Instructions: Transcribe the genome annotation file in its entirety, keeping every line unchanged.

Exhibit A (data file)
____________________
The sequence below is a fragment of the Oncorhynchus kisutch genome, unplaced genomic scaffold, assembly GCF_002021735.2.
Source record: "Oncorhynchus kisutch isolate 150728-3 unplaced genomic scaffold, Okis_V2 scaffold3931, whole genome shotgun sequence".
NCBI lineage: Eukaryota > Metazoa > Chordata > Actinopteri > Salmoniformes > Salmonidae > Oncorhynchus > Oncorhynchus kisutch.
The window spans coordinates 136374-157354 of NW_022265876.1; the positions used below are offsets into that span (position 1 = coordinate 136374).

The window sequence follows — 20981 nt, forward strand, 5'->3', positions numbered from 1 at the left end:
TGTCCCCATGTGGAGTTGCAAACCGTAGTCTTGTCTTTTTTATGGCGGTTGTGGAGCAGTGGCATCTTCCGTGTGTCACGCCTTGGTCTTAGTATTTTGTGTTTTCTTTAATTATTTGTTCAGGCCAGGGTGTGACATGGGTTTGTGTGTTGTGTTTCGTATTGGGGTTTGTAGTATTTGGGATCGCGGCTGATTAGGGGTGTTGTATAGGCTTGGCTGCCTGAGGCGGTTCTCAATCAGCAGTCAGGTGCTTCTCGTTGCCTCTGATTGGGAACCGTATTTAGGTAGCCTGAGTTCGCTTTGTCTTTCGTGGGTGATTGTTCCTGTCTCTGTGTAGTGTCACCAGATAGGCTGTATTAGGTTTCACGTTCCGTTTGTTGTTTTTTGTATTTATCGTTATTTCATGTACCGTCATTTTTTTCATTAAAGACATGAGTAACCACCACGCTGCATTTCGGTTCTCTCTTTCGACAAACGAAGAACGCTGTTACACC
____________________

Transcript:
The sequence below is a fragment of the Oncorhynchus kisutch genome, unplaced genomic scaffold, assembly GCF_002021735.2.
Source record: "Oncorhynchus kisutch isolate 150728-3 unplaced genomic scaffold, Okis_V2 scaffold3931, whole genome shotgun sequence".
NCBI lineage: Eukaryota > Metazoa > Chordata > Actinopteri > Salmoniformes > Salmonidae > Oncorhynchus > Oncorhynchus kisutch.
The window spans coordinates 136374-157354 of NW_022265876.1; the positions used below are offsets into that span (position 1 = coordinate 136374).

The window sequence follows — 20981 nt, forward strand, 5'->3', positions numbered from 1 at the left end:
TGTCCCCATGTGGAGTTGCAAACCGTAGTCTTGTCTTTTTTATGGCGGTTGTGGAGCAGTGGCATCTTCCGTGTGTCACGCCTTGGTCTTAGTATTTTGTGTTTTCTTTAATTATTTGTTCAGGCCAGGGTGTGACATGGGTTTGTGTGTTGTGTTTCGTATTGGGGTTTGTAGTATTTGGGATCGCGGCTGATTAGGGGTGTTGTATAGGCTTGGCTGCCTGAGGCGGTTCTCAATCAGCAGTCAGGTGCTTCTCGTTGCCTCTGATTGGGAACCGTATTTAGGTAGCCTGAGTTCGCTTTGTCTTTCGTGGGTGATTGTTCCTGTCTCTGTGTAGTGTCACCAGATAGGCTGTATTAGGTTTCACGTTCCGTTTGTTGTTTTTTGTATTTATCGTTATTTCATGTACCGTCATTTTTTTCATTAAAGACATGAGTAACCACCACGCTGCATTTCGGTTCTCTCTTTCGACAAACGAAGAACGCTGTTACACC